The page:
THE PALACES OF SINTRA
To escape the heat, every year the nobility of Portugal would retreat from Lisbon and go to Sintra for the summer. They built palaces in amongst the hills and forests of Sintra, transforming this small town into a wonderland of castles and magnificent manors. Located just 45 minutes West of the capital by train, Sintra is today one of Portugal’s top tourist destinations, and with good reason: there are no fewer than 6 major palaces to visit, as well as acres of gardens and forest to explore. We love a good palace and so joined the hordes of day trippers in Sintra today.
The Sintra Mountains rise abruptly between out of the vast plain to the North of Lisbon, winding their way towards the Atlantic Ocean and Cabo da Roca, the most Westerly point of continental Europe. Evidence suggests the pre-Roman inhabitants of the area considered these hills to be sacred – home to mystical spirits and special energies.
If nothing else the mountains are special because they have their own unique microclimate; much wetter than the surrounding arid plains, Sintra is often enshrouded in mist and is much greener than its surrounds. During the 19th century Portugal’s nobility took advantage of this microclimate and planted vast forests of trees, ferns, and conifers around their summer palaces. The end result is a verdant UNESCO World Heritage Site packed with palaces and a with a rich botanical diversity.
There is so much to see in Sintra that you really need 2-3 days to see it all – not least of all because the palaces are very spread out and the terrain is steep, so it takes time to get between sites (either on foot or using local buses). Rather than rush through the palaces, we chose a couple to see and focussed our attentions on those. Our picks: the National Palace and Pena Palace.
The National Palace is right in the centre of Sintra town and is the oldest of the summer palaces in Sintra – parts of the castle date back to the early 10th century. The 1,000 year history of this castle began during the Muslim occupation of the Iberian Peninsula. At this time Sintra had 2 castles: a defensive one known today as Castelo dos Mouros*, and a “pretty” one, which forms the core of today’s National Palace.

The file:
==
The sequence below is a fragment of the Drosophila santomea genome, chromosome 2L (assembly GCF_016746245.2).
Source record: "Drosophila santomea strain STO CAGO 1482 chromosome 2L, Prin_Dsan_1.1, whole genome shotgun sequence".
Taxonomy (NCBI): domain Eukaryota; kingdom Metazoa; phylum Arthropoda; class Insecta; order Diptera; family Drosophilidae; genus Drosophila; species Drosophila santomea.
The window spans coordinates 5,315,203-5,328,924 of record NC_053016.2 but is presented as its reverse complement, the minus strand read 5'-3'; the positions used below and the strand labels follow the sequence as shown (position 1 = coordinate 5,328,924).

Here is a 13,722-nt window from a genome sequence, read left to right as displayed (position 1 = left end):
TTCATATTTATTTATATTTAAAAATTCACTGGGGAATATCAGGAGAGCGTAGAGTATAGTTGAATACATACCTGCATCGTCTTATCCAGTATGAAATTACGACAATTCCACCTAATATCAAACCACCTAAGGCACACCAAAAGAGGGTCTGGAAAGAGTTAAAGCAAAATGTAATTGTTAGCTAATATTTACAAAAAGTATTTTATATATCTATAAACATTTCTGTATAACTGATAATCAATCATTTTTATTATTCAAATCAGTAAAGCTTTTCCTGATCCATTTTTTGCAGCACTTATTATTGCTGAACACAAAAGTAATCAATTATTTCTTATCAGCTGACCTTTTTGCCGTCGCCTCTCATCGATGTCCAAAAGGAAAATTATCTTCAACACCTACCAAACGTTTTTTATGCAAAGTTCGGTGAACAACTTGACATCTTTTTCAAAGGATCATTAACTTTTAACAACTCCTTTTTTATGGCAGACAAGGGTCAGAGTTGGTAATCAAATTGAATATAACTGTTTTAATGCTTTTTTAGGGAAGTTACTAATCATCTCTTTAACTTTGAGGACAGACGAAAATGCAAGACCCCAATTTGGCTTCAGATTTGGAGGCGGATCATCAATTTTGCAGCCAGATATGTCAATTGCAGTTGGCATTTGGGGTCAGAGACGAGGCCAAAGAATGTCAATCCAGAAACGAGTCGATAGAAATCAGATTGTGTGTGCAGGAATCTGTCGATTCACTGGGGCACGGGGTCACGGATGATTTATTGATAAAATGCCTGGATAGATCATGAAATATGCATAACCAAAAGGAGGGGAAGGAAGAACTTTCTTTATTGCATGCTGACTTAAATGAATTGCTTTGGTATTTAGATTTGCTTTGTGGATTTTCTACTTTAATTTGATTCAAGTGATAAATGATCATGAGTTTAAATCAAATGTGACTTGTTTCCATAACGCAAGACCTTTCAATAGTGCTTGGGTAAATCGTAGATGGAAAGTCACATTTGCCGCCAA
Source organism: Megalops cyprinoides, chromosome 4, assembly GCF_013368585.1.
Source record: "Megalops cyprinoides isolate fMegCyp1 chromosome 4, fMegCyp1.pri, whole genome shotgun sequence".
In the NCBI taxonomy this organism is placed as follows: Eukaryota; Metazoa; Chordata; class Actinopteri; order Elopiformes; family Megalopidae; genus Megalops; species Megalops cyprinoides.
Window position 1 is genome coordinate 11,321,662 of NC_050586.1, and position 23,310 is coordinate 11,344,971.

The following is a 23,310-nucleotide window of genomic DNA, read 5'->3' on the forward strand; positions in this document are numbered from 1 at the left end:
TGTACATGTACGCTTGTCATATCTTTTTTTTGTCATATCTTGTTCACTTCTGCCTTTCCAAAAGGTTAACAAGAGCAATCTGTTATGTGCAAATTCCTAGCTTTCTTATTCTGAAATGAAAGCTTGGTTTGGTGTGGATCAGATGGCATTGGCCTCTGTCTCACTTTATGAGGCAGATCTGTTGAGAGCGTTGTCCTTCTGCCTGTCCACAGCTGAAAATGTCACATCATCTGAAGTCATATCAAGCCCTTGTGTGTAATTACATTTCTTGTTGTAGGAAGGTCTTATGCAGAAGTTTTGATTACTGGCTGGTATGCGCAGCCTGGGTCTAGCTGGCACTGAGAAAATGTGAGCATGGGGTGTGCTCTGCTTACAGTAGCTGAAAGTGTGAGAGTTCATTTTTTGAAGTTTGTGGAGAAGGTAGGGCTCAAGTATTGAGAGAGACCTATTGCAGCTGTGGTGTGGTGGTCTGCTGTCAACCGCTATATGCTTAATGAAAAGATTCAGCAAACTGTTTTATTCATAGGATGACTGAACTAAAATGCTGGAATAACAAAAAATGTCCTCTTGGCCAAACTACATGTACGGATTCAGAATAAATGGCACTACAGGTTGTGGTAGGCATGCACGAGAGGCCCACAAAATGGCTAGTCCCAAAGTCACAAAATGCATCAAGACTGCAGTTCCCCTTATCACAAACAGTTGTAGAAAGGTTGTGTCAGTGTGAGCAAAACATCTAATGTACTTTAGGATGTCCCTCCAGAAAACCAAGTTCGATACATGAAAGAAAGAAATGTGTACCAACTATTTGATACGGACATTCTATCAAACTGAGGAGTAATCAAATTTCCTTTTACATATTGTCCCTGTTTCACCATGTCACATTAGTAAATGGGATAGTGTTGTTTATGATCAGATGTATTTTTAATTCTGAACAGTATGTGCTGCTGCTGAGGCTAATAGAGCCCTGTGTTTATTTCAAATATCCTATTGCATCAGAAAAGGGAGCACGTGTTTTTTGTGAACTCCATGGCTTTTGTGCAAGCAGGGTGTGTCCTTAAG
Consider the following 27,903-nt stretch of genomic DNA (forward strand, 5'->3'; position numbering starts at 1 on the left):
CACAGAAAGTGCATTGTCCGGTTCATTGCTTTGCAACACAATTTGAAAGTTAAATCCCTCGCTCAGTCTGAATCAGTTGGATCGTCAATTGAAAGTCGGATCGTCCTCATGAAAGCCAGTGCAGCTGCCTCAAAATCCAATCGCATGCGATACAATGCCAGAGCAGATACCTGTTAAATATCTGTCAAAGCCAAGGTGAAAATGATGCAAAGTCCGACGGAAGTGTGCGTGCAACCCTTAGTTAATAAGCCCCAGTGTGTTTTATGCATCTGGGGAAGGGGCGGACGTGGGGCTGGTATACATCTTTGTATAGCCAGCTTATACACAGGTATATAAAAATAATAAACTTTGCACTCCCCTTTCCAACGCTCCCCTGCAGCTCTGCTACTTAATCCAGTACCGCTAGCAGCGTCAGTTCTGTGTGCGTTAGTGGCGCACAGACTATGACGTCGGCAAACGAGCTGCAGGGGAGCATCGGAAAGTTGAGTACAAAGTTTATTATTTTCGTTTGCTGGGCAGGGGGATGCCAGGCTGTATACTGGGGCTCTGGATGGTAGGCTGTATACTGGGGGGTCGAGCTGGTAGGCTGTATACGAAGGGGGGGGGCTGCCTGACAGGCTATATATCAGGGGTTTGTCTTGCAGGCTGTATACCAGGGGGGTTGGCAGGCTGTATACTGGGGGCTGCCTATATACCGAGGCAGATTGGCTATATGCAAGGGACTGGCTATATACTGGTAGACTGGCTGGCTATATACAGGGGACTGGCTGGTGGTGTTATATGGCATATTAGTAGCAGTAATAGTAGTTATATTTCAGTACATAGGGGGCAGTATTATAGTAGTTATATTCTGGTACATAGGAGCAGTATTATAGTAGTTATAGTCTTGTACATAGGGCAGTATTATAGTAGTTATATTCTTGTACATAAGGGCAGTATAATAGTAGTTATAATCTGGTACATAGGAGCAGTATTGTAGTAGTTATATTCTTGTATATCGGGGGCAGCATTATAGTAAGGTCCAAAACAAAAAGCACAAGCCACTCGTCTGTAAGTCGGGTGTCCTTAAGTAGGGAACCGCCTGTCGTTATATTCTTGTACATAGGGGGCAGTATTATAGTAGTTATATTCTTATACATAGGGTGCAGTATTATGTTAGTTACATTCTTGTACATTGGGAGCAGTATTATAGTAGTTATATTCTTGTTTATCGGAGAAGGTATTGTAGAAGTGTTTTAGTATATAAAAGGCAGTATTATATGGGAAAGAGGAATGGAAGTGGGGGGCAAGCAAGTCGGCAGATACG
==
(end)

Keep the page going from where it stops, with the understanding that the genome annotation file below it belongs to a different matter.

*The ruins of the Castelo dos Mouros were clearly visible, perched high on the hill above Sintra town. We had hoped to explore this rather epic looking fort today, but ran out of time. Ah well – just another reason to get back to Portugal one day!
Both Moorish castles became the property of the Portuguese Crown after the conquest of the city of Lisbon by Afonso Henriques, the first King of Portugal, in 1147. The king quickly realised the advantage of having a summer palace high in the hills and soon renovations were carried out to extend the palace and make it a little less obviously Islamic in appearance.
Despite repeated alterations over the centuries, however, the Moorish heritage of the building is still apparent. The vertical arrangement of its spaces; the intimate interior courtyards; the windows with their surmounted arches; and the walls covered in glazed tiles with rich geometrical patterns, are all features that underline the origins of the National Palace of Sintra.
It was fascinating seeing the blend of Gothic, Manueline, Moorish, and Mudéjar* styles in the palace. Our favourite room was the kitchen, where huge pots, ovens, and fire places gave an indication of the sorts of feasts that were once prepared there. From inside the kitchen the function of the palace’s iconic, large conical chimneys became apparent too (i.e. to create suction to allow smoke to be sucked out of the kitchens and to create convection for circulation of heat).
*A style of Iberian architecture and decoration seen in Portugal and Spain strongly influenced by Moorish aesthetics and craftsmanship.
Other rooms that we liked were the chapel, the Swan’s Room, and the Coats of Arms room.
The Swan’s room is named for the swans painted on the ceiling and was once the great hall. As the largest room in the palace this is where receptions, banquets, and major ceremonies were held.